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ARS Home » Plains Area » Lincoln, Nebraska » Wheat, Sorghum and Forage Research » Research » Research Project #424139

Research Project: Improving bioenergy and forage plants and production systems for the central U.S.

Location: Wheat, Sorghum and Forage Research

2015 Annual Report


Objectives
The overall objectives of this continuing long-term project are to develop improved perennial grasses, management practices, and technologies for use in grazing lands and biomass energy production systems in the central USA. Over the next five years, the following specific objectives will be addressed. (1) Develop best management practices for Midwest and central Great Plains perennial grass, mixed grass, and grass-legume pastures to increase livestock production, provide biomass feedstocks for bioenergy production, and maintain ecosystem services; (2) Develop new cool- and warm-season grass cultivars and native legume germplasm for Midwest and Great Plains growing conditions; and (3) Identify biomass characteristics that impact conversion efficiency to liquid fuels. Utilize this information to develop improved breeding criteria and improved management practices.


Approach
Improved perennial grasses and legumes and associated management practices will be developed for use in the Central Great Plains and Midwest for bioenergy production and grazing when grown on land that is unsuitable or marginal for grain crop production. Perennial plant breeding technologies will be used to develop the improved cultivars. Improved management methods will be developed to fully utilize the genetic potential of the new cultivars by enhancing establishment, yields, and utilization by livestock, and all aspects of biomass energy crop production. Basic molecular biology and biochemistry/physiology information will be developed that will improve the breeding and management products. The project is a continuation of a long-term perennial grass project that has plant materials, management, and basic science studies in various stages of development and completion. Research will be conducted on both C3 (cool-season) and C4 (warm-season) grasses because both are needed in the region to maximize the length of the grazing season. Switchgrass, big bluestem, and indiangrass will be the primary C4 species and will be developed for use in both bioenergy and livestock production systems. Smooth and meadow bromegrass and intermediate, tall, and western wheatgrass will be bred for use in cool-season pastures. Native legumes will be enhanced for use with C4 grasses in biomass production systems. Grass technologies from this research when utilized on 6 million hectares in the Midwest could produce biofuels for 15 million cars. Beef production per hectare from pastures with new cultivars and improved management could be improved by 10 to over 25%.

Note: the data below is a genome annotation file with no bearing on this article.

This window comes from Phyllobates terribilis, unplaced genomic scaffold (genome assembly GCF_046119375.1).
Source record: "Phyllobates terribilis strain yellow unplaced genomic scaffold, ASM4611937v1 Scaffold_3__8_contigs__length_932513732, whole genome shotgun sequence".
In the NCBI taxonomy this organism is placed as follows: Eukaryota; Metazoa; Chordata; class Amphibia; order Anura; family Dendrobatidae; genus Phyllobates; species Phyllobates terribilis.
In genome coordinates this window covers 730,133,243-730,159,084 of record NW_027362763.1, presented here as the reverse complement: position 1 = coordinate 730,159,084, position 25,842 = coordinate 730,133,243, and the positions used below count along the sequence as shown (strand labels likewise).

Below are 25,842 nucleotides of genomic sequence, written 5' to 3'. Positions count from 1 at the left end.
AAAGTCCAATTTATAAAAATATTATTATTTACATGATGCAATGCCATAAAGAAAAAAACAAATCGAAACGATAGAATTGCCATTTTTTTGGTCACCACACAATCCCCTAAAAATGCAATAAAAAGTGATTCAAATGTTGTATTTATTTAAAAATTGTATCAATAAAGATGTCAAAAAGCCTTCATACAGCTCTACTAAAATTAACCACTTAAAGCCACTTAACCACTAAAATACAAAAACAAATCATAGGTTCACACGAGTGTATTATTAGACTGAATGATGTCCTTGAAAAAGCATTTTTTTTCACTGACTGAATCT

Progress Report
Objective 1: Bioinformatic analyses are in progress to identify genes that are associated with dormancy in switchgrass seeds. A 3-year bromegrass grazing trial was completed and livestock performance and nutritive value results were summarized. A new smooth bromegrass cultivar named ‘Newell’ was released based on the results of this grazing trial. The fourth year of a warm-season grass grazing trial was initiated and has produced excellent beef cattle gains in both pure stands and mixtures. Year 18 of the long-term switchgrass and no-till corn bioenergy study was initiated. Analysis of nutrient removal is progressing. Objective 2: Polycross nurseries of crosses of advanced experimental strains of six switchgrass, two sand bluestem, and four bromegrass populations established in FY13 were managed, harvested for biomass, and samples processed for quality evaluation. Biomass and seed harvests of smooth bromegrass, intermediate wheatgrass and tall wheatgrass breeding nurseries from previous evaluation years were completed as scheduled. Biochemical changes associated with the onset of winter dormancy in switchgrass were evaluated. DNA and RNA sequence data were collected and will be made available in public databases for use in the breeding and development of lines with enhance bioenergy potential. A model for the metabolic functioning of dormant rhizomes for a northern-adapted switchgrass was developed. Native legume nurseries were used for seed production. Nurseries that provided adequate quantities of seeds for further studies were terminated. Objective 3: Switchgrass plants were significantly damaged by early winter weather in FY14. Plants were collected during FY 15 and are being evaluated.